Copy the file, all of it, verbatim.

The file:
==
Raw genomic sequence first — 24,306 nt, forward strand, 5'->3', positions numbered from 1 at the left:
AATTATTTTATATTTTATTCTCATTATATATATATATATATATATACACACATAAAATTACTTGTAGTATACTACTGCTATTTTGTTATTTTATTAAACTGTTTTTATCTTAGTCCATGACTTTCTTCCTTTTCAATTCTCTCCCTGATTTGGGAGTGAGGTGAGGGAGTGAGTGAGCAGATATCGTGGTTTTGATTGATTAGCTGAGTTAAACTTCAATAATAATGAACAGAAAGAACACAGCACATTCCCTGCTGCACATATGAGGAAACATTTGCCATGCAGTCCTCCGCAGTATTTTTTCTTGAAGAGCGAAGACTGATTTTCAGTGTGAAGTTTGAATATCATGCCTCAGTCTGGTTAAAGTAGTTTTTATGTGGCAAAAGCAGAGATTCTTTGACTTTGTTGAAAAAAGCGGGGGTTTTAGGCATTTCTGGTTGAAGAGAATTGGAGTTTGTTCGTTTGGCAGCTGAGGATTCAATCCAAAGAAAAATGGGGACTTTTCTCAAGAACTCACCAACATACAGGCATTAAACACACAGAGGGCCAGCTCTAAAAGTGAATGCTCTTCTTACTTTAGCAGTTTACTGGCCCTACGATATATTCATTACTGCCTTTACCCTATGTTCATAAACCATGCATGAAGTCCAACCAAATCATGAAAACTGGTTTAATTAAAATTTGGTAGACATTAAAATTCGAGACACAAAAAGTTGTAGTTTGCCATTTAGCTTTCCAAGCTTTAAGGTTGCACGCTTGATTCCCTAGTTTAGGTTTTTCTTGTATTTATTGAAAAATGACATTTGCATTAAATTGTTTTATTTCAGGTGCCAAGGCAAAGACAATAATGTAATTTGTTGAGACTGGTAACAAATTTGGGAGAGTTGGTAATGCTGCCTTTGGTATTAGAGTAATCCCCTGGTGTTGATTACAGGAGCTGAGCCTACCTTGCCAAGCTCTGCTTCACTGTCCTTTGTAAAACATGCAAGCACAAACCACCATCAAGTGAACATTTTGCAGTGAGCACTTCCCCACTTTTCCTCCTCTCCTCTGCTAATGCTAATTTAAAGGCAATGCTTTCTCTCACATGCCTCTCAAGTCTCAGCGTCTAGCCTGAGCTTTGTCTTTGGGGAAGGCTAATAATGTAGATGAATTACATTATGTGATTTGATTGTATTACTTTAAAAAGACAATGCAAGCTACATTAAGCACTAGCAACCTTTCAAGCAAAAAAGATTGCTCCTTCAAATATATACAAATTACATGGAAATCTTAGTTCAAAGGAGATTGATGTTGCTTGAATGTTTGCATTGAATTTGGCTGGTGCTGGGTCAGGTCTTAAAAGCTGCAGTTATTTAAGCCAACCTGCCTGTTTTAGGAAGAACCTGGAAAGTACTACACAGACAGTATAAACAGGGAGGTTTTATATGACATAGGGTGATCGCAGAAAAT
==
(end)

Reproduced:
Raw genomic sequence first — 24,306 nt, forward strand, 5'->3', positions numbered from 1 at the left:
AATTATTTTATATTTTATTCTCATTATATATATATATATATATATACACACATAAAATTACTTGTAGTATACTACTGCTATTTTGTTATTTTATTAAACTGTTTTTATCTTAGTCCATGACTTTCTTCCTTTTCAATTCTCTCCCTGATTTGGGAGTGAGGTGAGGGAGTGAGTGAGCAGATATCGTGGTTTTGATTGATTAGCTGAGTTAAACTTCAATAATAATGAACAGAAAGAACACAGCACATTCCCTGCTGCACATATGAGGAAACATTTGCCATGCAGTCCTCCGCAGTATTTTTTCTTGAAGAGCGAAGACTGATTTTCAGTGTGAAGTTTGAATATCATGCCTCAGTCTGGTTAAAGTAGTTTTTATGTGGCAAAAGCAGAGATTCTTTGACTTTGTTGAAAAAAGCGGGGGTTTTAGGCATTTCTGGTTGAAGAGAATTGGAGTTTGTTCGTTTGGCAGCTGAGGATTCAATCCAAAGAAAAATGGGGACTTTTCTCAAGAACTCACCAACATACAGGCATTAAACACACAGAGGGCCAGCTCTAAAAGTGAATGCTCTTCTTACTTTAGCAGTTTACTGGCCCTACGATATATTCATTACTGCCTTTACCCTATGTTCATAAACCATGCATGAAGTCCAACCAAATCATGAAAACTGGTTTAATTAAAATTTGGTAGACATTAAAATTCGAGACACAAAAAGTTGTAGTTTGCCATTTAGCTTTCCAAGCTTTAAGGTTGCACGCTTGATTCCCTAGTTTAGGTTTTTCTTGTATTTATTGAAAAATGACATTTGCATTAAATTGTTTTATTTCAGGTGCCAAGGCAAAGACAATAATGTAATTTGTTGAGACTGGTAACAAATTTGGGAGAGTTGGTAATGCTGCCTTTGGTATTAGAGTAATCCCCTGGTGTTGATTACAGGAGCTGAGCCTACCTTGCCAAGCTCTGCTTCACTGTCCTTTGTAAAACATGCAAGCACAAACCACCATCAAGTGAACATTTTGCAGTGAGCACTTCCCCACTTTTCCTCCTCTCCTCTGCTAATGCTAATTTAAAGGCAATGCTTTCTCTCACATGCCTCTCAAGTCTCAGCGTCTAGCCTGAGCTTTGTCTTTGGGGAAGGCTAATAATGTAGATGAATTACATTATGTGATTTGATTGTATTACTTTAAAAAGACAATGCAAGCTACATTAAGCACTAGCAACCTTTCAAGCAAAAAAGATTGCTCCTTCAAATATATACAAATTACATGGAAATCTTAGTTCAAAGGAGATTGATGTTGCTTGAATGTTTGCATTGAATTTGGCTGGTGCTGGGTCAGGTCTTAAAAGCTGCAGTTATTTAAGCCAACCTGCCTGTTTTAGGAAGAACCTGGAAAGTACTACACAGACAGTATAAACAGGGAGGTTTTATATGACATAGGGTGATCGCAGAAAAT